Hilary’s bachelor room in Upper Ryde had a painting of a Parisian bistro which for us, impressionable teenagers, conjured up images of Jean Paul Sartre, Simone de Bouvoir and others discussing Existentialism over glasses of absinthe in which we felt we were participating! Such was the impact that Hilary had on us and, I dare say, on many succeeding generations of students even as he mellowed with age. Norman Walter, the British Principal at the time, complained once that we had all begun even to imitate Hilary’s handwriting!


In the classroom Hilary was always the serious teacher fascinating his students so totally that maintaining discipline was never a problem. He was constantly opening new windows for us to let in stimulating breezes of new ideas. But the joy of free intellectual discussion had to yield to the rigors of competitive examinations and after his first years of preparing students for University Entrance Hilary took pains to adapt his teaching to ensuring examination success. We were the grateful beneficiaries as more students from Trinity began to gain admission to University.


He coached the First XI cricket team and the under 17 rugby team and was regularly at Asgiriya in his sports attire or sprinting down the touchline cheering for Trinity with his latest offspring in his arms. At the same time Hilary retained his exceptional ability to let his hair down with his senior students ready to listen to confidences or talk man-to-man about domestic politics, international affairs and other subjects.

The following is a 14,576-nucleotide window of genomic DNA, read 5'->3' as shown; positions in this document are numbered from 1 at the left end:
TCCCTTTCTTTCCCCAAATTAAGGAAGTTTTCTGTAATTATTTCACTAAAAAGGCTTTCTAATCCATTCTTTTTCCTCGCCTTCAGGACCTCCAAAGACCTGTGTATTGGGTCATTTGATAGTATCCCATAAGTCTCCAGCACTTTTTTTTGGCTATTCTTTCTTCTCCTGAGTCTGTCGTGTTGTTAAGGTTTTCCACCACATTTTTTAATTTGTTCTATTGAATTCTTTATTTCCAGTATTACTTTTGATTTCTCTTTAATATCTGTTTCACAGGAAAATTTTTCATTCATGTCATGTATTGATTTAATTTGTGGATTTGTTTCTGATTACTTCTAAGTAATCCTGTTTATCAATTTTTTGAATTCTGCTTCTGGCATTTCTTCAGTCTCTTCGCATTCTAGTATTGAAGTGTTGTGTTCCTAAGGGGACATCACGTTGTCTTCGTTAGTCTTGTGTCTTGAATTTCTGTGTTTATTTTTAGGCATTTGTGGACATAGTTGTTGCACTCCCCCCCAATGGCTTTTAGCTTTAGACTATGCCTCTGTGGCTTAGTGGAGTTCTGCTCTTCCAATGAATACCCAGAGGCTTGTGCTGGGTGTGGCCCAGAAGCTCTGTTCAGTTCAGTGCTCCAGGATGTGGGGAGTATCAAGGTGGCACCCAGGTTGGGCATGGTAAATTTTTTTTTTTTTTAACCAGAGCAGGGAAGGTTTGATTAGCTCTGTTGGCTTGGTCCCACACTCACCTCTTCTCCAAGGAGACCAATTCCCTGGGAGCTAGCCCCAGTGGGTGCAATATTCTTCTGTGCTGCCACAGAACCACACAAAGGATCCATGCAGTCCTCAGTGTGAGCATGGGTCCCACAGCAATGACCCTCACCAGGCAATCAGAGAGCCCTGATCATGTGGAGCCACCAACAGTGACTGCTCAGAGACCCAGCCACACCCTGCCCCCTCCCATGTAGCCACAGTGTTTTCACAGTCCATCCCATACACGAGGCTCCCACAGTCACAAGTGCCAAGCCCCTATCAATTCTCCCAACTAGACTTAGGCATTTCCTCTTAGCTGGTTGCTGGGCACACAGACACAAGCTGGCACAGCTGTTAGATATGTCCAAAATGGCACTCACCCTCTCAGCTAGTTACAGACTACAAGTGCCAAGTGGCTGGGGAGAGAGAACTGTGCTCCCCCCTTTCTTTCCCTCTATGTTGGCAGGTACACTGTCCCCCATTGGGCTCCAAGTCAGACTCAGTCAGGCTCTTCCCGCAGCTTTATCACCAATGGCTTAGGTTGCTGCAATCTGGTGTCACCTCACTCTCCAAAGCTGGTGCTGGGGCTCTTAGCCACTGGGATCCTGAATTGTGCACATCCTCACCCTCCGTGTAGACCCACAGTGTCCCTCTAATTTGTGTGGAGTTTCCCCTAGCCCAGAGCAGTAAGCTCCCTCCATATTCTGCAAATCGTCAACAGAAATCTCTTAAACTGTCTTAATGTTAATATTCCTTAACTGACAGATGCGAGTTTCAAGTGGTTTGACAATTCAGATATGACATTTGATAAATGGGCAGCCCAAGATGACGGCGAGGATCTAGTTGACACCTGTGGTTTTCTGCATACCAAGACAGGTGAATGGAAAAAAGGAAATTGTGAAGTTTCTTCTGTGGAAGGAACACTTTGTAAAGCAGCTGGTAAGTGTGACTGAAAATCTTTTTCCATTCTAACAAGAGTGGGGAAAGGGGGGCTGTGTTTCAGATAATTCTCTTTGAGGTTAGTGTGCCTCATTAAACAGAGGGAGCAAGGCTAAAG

Born to an anglicized western-educated elite class he was ready to adapt to the changes that the 1956 socio-political revolution ushered in and took a leave of absence to study Sinhala. But it was finally the JVP insurrection of 1971 and the increasing politicization of all spheres of life amidst declining economic conditions that led him to emigrate with his family to Australia. His success as a teacher there was no surprise but there was an undeniable nostalgia for Trinity. He was the magnet around whom the old Trinitians congregated and his many visits to Sri Lanka and other countries were memorable occasions for his old pupils and friends to gather around him.


Dr. Neil Halpe, another former student, has frequently said of Hilary that he was the best Principal that Trinity never had. A recent article in our media discussed with rare sensitivity and perceptiveness the reimagining of a politician had he lived. In the same vein what would Trinity have been if Hilary had been appointed Principal? He did not apply because he was an agnostic knowing that Trinity would only appoint a practising Christian. Witnessing the suffocating role of the Bishops’ current appointees on the Board of Governors, the time is perhaps ripe for changes in the Board’s Constitution to ensure the sustainability of Trinity in a changing social and political milieu.


Just as religion and the state must remain separate for the good governance of the modern liberal state, educational institutions must be managed by democratically elected representatives of the school’s primary stakeholders – parents of the current students, the staff and old boys associations. That change will be a tribute to the memory of Hilary Abeyratne and will ensure that never again will the mistake of not appointing a dedicated educationist as Principal because of his unconventional religious views be repeated.


Jayantha Dhanapala